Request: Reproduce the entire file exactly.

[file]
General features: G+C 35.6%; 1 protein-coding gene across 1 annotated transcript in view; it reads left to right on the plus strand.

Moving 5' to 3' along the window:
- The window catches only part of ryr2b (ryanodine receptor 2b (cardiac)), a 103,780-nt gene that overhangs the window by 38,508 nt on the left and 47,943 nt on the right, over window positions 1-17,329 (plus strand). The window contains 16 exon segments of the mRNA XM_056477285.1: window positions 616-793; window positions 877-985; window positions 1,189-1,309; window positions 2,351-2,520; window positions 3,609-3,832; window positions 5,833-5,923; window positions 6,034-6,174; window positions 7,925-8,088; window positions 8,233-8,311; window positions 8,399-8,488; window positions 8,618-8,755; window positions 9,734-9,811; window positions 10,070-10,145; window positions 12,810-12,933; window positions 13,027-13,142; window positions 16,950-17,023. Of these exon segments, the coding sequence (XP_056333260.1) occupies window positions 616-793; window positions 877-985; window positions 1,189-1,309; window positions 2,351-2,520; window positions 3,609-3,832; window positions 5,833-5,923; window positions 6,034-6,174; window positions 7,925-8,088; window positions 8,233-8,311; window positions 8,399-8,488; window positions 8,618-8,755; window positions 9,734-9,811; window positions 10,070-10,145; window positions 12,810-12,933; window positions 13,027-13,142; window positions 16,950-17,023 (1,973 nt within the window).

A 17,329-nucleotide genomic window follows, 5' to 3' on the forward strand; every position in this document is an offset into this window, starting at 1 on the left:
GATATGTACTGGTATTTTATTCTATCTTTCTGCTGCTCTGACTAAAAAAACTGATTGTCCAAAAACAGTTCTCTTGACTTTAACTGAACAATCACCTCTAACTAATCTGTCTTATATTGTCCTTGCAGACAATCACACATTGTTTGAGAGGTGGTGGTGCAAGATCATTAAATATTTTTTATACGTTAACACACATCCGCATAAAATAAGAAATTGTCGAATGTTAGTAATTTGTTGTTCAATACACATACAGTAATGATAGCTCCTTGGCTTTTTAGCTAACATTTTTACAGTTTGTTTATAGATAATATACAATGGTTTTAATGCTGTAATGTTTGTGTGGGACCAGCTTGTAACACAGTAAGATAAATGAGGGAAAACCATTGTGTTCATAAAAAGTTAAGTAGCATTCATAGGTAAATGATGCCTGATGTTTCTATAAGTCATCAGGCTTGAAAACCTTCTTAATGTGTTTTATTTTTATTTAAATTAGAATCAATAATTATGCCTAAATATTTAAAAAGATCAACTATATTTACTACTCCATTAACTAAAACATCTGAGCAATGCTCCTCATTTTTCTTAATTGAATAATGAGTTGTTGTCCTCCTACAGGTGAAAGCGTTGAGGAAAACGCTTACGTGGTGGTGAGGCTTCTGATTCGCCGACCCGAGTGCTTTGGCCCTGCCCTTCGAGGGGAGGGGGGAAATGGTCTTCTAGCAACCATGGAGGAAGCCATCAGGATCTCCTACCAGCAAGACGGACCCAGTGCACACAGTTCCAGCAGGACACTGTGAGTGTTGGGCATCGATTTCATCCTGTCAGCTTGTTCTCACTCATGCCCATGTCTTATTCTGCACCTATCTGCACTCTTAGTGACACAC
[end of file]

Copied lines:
General features: G+C 35.6%; 1 protein-coding gene across 1 annotated transcript in view; it reads left to right on the plus strand.

Moving 5' to 3' along the window:
- The window catches only part of ryr2b (ryanodine receptor 2b (cardiac)), a 103,780-nt gene that overhangs the window by 38,508 nt on the left and 47,943 nt on the right, over window positions 1-17,329 (plus strand). The window contains 16 exon segments of the mRNA XM_056477285.1: window positions 616-793; window positions 877-985; window positions 1,189-1,309; window positions 2,351-2,520; window positions 3,609-3,832; window positions 5,833-5,923; window positions 6,034-6,174; window positions 7,925-8,088; window positions 8,233-8,311; window positions 8,399-8,488; window positions 8,618-8,755; window positions 9,734-9,811; window positions 10,070-10,145; window positions 12,810-12,933; window positions 13,027-13,142; window positions 16,950-17,023. Of these exon segments, the coding sequence (XP_056333260.1) occupies window positions 616-793; window positions 877-985; window positions 1,189-1,309; window positions 2,351-2,520; window positions 3,609-3,832; window positions 5,833-5,923; window positions 6,034-6,174; window positions 7,925-8,088; window positions 8,233-8,311; window positions 8,399-8,488; window positions 8,618-8,755; window positions 9,734-9,811; window positions 10,070-10,145; window positions 12,810-12,933; window positions 13,027-13,142; window positions 16,950-17,023 (1,973 nt within the window).

A 17,329-nucleotide genomic window follows, 5' to 3' on the forward strand; every position in this document is an offset into this window, starting at 1 on the left:
GATATGTACTGGTATTTTATTCTATCTTTCTGCTGCTCTGACTAAAAAAACTGATTGTCCAAAAACAGTTCTCTTGACTTTAACTGAACAATCACCTCTAACTAATCTGTCTTATATTGTCCTTGCAGACAATCACACATTGTTTGAGAGGTGGTGGTGCAAGATCATTAAATATTTTTTATACGTTAACACACATCCGCATAAAATAAGAAATTGTCGAATGTTAGTAATTTGTTGTTCAATACACATACAGTAATGATAGCTCCTTGGCTTTTTAGCTAACATTTTTACAGTTTGTTTATAGATAATATACAATGGTTTTAATGCTGTAATGTTTGTGTGGGACCAGCTTGTAACACAGTAAGATAAATGAGGGAAAACCATTGTGTTCATAAAAAGTTAAGTAGCATTCATAGGTAAATGATGCCTGATGTTTCTATAAGTCATCAGGCTTGAAAACCTTCTTAATGTGTTTTATTTTTATTTAAATTAGAATCAATAATTATGCCTAAATATTTAAAAAGATCAACTATATTTACTACTCCATTAACTAAAACATCTGAGCAATGCTCCTCATTTTTCTTAATTGAATAATGAGTTGTTGTCCTCCTACAGGTGAAAGCGTTGAGGAAAACGCTTACGTGGTGGTGAGGCTTCTGATTCGCCGACCCGAGTGCTTTGGCCCTGCCCTTCGAGGGGAGGGGGGAAATGGTCTTCTAGCAACCATGGAGGAAGCCATCAGGATCTCCTACCAGCAAGACGGACCCAGTGCACACAGTTCCAGCAGGACACTGTGAGTGTTGGGCATCGATTTCATCCTGTCAGCTTGTTCTCACTCATGCCCATGTCTTATTCTGCACCTATCTGCACTCTTAGTGACACAC